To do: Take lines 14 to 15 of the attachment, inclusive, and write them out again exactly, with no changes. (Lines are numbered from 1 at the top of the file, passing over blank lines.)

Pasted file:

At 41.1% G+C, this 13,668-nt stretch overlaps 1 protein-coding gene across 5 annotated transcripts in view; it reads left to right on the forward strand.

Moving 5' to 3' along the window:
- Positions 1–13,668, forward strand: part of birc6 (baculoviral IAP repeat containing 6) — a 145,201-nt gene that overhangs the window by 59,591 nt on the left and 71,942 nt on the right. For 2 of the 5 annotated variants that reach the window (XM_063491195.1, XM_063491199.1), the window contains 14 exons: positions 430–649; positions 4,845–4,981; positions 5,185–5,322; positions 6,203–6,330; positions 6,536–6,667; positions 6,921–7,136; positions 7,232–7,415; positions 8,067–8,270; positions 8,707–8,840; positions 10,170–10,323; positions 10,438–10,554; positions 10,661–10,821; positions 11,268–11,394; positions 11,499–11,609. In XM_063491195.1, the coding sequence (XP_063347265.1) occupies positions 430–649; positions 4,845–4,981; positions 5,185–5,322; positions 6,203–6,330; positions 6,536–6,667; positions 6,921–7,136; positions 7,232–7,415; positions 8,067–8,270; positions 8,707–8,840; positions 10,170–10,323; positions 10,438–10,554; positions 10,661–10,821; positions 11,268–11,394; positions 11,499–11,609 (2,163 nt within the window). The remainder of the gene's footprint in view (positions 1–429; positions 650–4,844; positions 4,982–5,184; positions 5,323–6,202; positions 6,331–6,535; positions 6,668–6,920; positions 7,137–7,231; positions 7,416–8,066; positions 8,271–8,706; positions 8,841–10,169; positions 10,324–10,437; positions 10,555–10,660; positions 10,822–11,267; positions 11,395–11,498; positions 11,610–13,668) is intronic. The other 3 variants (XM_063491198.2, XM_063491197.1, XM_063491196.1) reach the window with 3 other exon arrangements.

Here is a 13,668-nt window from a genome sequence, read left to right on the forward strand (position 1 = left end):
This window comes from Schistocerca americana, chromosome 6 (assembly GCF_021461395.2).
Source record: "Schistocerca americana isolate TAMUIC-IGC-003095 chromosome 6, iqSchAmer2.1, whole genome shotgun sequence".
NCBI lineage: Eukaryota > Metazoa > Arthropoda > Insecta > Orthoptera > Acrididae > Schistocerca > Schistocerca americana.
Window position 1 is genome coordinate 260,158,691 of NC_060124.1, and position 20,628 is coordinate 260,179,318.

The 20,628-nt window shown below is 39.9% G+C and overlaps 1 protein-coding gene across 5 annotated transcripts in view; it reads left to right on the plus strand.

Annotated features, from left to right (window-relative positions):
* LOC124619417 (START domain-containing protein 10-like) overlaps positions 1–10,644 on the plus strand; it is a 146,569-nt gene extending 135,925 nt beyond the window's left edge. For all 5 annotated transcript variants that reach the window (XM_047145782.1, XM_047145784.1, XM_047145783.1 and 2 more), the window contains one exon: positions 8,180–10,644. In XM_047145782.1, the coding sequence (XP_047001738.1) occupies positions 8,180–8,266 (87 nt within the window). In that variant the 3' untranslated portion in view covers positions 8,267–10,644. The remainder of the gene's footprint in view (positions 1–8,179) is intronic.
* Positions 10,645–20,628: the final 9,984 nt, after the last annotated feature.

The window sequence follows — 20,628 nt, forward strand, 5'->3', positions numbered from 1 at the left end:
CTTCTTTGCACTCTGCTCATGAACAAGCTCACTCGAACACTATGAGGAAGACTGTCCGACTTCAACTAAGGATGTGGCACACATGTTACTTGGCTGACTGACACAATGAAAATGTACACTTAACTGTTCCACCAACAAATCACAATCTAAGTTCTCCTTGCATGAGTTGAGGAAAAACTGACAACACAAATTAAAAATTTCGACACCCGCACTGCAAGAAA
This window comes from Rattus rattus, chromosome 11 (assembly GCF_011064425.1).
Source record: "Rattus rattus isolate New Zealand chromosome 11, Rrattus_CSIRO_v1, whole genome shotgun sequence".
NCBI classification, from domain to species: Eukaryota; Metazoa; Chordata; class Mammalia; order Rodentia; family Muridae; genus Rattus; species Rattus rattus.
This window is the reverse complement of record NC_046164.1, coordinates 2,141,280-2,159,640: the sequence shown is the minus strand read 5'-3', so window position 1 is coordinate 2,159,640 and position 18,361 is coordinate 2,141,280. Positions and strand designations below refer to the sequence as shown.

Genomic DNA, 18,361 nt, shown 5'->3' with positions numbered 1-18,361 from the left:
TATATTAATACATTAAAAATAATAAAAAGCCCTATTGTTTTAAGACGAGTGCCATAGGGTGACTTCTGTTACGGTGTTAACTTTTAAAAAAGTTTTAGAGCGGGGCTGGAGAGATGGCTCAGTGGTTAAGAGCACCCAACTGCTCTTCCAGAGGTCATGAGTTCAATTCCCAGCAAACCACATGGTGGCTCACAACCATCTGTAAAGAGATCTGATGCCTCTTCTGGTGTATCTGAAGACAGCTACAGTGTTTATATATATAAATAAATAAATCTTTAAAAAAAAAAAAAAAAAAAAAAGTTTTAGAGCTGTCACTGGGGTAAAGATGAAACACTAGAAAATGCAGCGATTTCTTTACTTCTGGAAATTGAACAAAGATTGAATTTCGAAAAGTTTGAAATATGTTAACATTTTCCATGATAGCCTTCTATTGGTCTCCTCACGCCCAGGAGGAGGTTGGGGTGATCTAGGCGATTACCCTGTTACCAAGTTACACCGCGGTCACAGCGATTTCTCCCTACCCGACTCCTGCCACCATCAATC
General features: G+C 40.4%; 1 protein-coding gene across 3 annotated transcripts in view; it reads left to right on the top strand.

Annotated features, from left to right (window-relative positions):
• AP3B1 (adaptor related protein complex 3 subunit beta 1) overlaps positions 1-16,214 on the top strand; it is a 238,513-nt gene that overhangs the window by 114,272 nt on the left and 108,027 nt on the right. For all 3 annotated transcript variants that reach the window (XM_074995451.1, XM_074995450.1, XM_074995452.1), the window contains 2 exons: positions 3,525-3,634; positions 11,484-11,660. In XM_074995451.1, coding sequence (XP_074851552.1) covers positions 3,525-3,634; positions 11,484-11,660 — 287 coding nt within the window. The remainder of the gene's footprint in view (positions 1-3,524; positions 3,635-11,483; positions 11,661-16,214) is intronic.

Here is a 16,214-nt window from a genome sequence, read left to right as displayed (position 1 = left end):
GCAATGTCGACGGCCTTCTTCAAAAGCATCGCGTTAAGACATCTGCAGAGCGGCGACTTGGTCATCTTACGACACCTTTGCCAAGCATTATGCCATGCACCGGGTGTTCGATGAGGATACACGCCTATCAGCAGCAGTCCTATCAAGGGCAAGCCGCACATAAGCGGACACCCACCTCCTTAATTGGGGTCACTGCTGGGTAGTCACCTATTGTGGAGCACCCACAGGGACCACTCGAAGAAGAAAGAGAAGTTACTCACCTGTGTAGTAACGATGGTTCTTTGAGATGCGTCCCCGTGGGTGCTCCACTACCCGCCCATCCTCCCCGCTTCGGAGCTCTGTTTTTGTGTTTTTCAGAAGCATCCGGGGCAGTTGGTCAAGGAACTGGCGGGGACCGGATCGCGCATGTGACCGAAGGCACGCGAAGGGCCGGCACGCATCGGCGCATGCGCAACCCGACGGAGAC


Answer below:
CTTCTTTGCACTCTGCTCATGAACAAGCTCACTCGAACACTATGAGGAAGACTGTCCGACTTCAACTAAGGATGTGGCACACATGTTACTTGGCTGACTGACACAATGAAAATGTACACTTAACTGTTCCACCAACAAATCACAATCTAAGTTCTCCTTGCATGAGTTGAGGAAAAACTGACAACACAAATTAAAAATTTCGACACCCGCACTGCAAGAAA
This window comes from Rattus rattus, chromosome 11 (assembly GCF_011064425.1).